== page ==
If you are a doctor, researcher or scientist who just happens to define the symptoms of a disease or its cause, then the greatest honour you can be given by your peers is to have that disease named after you.

Such well-known diseases include Parkinson’s, Hodgkin’s Lymphoma and Alzheimer’s, while Bell’s Palsy is named after a Scot, Sir Charles Bell, the Edinburgh-born surgeon and painter who has several medical attributions to his name.

The subject of today’s column is another Scot, Sir David Bruce, whose eponymous disease is brucellosis, once a hugely feared infection that, in many cases, led to death.

As was shown in last week’s column, Bruce is one of the men named on the frieze around the London School of Hygiene and Tropical Medicine, and he deserves his place there because even though profited from other people’s work in discovering the cause of brucellosis, he personally discovered its cause and the cause of one of Africa’s worst diseases, sleeping sickness or trypanosomiasis, and how it was transmitted by the tsetse fly.

Bruce was not actually born in Scotland. His father, also David, was in Australia helping to build crushing machinery for a goldfield having emigrated with his wife Jane, nee Russell Hamilton, at the start of the 1850s. Bruce was born in Melbourne on May 29, 1855, and was his parents’ only child.

They returned to Scotland when he was just five, and the boy was educated at Stirling High School. As a teenager he went south to Manchester and took up an apprenticeship with a warehousing firm. The real reason he may have gone to England was to take up a career as an athlete, as he had grown into a strapping muscular lad. However, any such ambition, and indeed his time in industry, ended when he caught pneumonia and had to return to Scotland.

During his recuperation, Bruce thought hard about what he wanted to do with his life, a career in industry no longer being attractive to him. As a child, Bruce had been something of an ornithologist and being keen on working with birds and animals, from 1876 Bruce studied zoology at Edinburgh University. After a year of study, however, his true talents were recognised and he was persuaded to study medicine at the University’s famed Edinburgh Medical School from where he graduated in 1881.

His first position was as a general practitioner in Reigate in Surrey, and though he did not last long there, he did meet and marry his wife Mary, nee Steele. She would become hugely important in his career, and as we shall see, they were very much a couple who were devoted to each other for the rest of their lives.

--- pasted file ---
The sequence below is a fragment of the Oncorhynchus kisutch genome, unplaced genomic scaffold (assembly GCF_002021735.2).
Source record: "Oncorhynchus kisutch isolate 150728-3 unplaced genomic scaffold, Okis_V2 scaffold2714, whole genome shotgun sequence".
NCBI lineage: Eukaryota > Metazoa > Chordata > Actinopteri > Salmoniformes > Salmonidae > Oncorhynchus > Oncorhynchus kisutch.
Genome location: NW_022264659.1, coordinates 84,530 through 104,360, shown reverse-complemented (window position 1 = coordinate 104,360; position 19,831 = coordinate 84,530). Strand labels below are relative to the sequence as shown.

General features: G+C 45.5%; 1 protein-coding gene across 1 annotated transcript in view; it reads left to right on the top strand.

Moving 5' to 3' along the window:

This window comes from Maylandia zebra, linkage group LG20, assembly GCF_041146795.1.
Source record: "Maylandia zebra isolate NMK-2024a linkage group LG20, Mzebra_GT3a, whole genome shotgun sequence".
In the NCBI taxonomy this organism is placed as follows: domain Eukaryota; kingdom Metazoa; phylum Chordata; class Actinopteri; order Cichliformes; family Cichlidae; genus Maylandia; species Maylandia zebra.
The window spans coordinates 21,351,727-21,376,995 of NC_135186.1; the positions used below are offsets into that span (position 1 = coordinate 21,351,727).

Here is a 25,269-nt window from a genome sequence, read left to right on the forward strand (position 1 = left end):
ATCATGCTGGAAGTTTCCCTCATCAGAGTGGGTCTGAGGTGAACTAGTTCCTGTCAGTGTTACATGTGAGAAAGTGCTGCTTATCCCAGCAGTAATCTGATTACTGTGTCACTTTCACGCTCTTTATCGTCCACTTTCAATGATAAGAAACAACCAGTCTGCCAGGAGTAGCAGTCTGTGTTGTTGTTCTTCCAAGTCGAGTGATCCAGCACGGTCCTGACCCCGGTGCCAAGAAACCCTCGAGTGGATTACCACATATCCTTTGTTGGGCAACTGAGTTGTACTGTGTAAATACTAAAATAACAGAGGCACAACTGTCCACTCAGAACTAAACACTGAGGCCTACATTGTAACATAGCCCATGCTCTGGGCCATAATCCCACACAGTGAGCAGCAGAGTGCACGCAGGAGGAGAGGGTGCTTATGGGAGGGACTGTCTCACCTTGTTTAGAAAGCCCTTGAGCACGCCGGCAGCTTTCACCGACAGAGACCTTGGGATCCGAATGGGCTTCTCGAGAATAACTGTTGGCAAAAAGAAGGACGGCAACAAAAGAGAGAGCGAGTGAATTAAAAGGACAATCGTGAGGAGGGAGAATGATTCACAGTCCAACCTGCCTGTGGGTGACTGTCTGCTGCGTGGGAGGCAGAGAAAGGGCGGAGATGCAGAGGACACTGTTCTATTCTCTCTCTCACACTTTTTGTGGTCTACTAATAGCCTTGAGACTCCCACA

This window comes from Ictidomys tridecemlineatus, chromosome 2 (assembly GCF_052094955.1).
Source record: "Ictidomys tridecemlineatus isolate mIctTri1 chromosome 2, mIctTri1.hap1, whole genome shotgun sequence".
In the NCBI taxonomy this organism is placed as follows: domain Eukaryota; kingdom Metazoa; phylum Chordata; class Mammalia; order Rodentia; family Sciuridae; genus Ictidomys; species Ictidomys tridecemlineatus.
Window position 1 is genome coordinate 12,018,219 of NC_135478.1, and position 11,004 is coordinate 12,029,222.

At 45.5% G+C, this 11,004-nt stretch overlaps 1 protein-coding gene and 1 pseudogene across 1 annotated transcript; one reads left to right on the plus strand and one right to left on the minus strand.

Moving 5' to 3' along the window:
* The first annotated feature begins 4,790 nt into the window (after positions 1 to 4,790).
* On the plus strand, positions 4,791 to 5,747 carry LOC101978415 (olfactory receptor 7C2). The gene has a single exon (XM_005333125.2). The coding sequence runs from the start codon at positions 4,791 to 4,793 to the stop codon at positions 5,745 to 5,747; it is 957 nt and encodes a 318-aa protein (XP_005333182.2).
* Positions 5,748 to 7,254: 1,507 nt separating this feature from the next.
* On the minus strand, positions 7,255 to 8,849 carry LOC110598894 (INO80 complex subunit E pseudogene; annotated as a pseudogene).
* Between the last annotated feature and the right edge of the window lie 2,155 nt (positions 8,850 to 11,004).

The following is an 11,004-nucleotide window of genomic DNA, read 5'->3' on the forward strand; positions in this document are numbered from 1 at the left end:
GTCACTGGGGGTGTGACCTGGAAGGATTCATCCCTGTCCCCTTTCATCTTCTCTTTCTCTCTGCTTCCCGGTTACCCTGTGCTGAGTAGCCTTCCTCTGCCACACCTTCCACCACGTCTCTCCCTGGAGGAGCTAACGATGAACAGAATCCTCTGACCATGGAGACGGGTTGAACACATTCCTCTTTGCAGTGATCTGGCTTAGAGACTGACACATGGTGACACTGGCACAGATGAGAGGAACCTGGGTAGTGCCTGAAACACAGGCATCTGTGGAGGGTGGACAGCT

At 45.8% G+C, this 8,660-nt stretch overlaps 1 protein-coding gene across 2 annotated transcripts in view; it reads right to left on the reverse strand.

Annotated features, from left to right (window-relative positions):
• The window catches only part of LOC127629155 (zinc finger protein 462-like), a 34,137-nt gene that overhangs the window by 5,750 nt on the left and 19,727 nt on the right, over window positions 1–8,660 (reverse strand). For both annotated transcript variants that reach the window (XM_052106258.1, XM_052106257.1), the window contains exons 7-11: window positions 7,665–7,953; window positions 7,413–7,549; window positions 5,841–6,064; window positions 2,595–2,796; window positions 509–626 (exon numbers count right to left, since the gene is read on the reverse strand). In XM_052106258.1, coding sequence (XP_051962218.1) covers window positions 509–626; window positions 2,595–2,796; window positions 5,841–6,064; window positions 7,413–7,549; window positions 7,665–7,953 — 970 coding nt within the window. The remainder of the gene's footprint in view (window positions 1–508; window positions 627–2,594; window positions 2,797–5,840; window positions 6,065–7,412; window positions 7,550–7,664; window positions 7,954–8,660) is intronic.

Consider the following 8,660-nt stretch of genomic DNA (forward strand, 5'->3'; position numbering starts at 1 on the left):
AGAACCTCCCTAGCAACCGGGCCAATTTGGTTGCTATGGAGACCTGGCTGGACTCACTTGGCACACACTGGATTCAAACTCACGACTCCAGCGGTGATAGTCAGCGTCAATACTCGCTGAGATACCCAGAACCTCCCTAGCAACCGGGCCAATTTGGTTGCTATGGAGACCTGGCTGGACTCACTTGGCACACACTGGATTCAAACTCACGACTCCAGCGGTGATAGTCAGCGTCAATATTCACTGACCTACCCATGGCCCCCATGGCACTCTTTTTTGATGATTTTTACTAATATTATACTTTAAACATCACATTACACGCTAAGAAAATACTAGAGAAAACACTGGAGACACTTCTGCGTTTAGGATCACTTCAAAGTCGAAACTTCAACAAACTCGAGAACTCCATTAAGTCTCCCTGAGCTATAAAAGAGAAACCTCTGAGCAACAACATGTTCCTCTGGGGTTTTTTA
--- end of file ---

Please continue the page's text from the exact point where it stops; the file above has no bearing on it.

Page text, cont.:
At University, Bruce had a keen interest in pathology and the developing field of microbiology, and truth to tell, he was not really cut out for general practice, being a no-nonsense often brusque character. Having married Mary he promptly enrolled at the Army Medical School which was then sited in Hampshire at the Royal Victoria Hospital, Netley. The Hospital itself had been built at the suggestion of Queen Victoria after the debacles of the Crimean War.

Bruce very quickly qualified for the Army Medical Services into which he was commissioned as a surgeon captain. In 1884 he joined the Royal Army Medical Corps and was soon stationed at Valletta in Malta. Mary joined him there, and soon Bruce was working on a mysterious illness which sometimes resembled typhoid fever and at other times malaria, and which was known as Malta, Mediterranean or Undulant Fever.

Beginning a methodical investigation of a disease that affected large parts of the local population and the British garrison, Bruce travelled around Malta and its sister islands Gozo and Comino and was shocked by the pervasiveness of the fever which he calculated was the cause of 120,000 ‘disease days’ annually and led to death in two per cent of cases.

He was held back by the lack of research equipment at the hospital, but in 1886 was able to purchase a microscope. He had been a follower of the work of Robert Koch, the German who is often credited as being one of the fathers of the science of microbiology, and applied Koch’s ideas to the study of Malta Fever.

Late in 1886, Bruce found what he described as “enormous numbers of single micrococci” in the spleen of a patient who died of Malta Fever. Bruce was able to grow a culture of the micrococci and in 1887 he reported on his findings and named the organism Micrococcus Melitensis. Bruce had now identified the case of Malta Fever, but he did not know how it was transmitted and could not name the source. A cure therefore seemed very far off.

Bruce was recalled from Malta in 1889, and on his way home he visited Koch’s laboratory in Germany. Meanwhile his wife Mary went about learning the latest techniques in microscopy, as well as staining and media making – for it would be she who would devise the many superb drawings that distinguished Bruce’s work.

Having been promoted to Assistant Professor of Pathology at the Army Medical School at Netley, Bruce now introduced the bacteriological experimentation methods of Louis Pasteur, Joseph Lister, and above all Robert Koch.

Always anxious to travel and have the life of a soldier, in 1894 Bruce was posted to Natal, whose governor asked him to investigate an outbreak of a disease called nagana that was affecting cattle and horses in northern Zululand. It was the bovine and equine equivalent of sleeping sickness in humans which no less a personage than Dr David Livingstone had called tsetse fly disease as it always seemed to occur where concentrations of the insect could be found. It was very debilitating disease and often fatal in all species and Bruce tasked himself with finding the cause, soon suspecting that nagana and Livingstone’s tsetse fly disease were one and the same thing.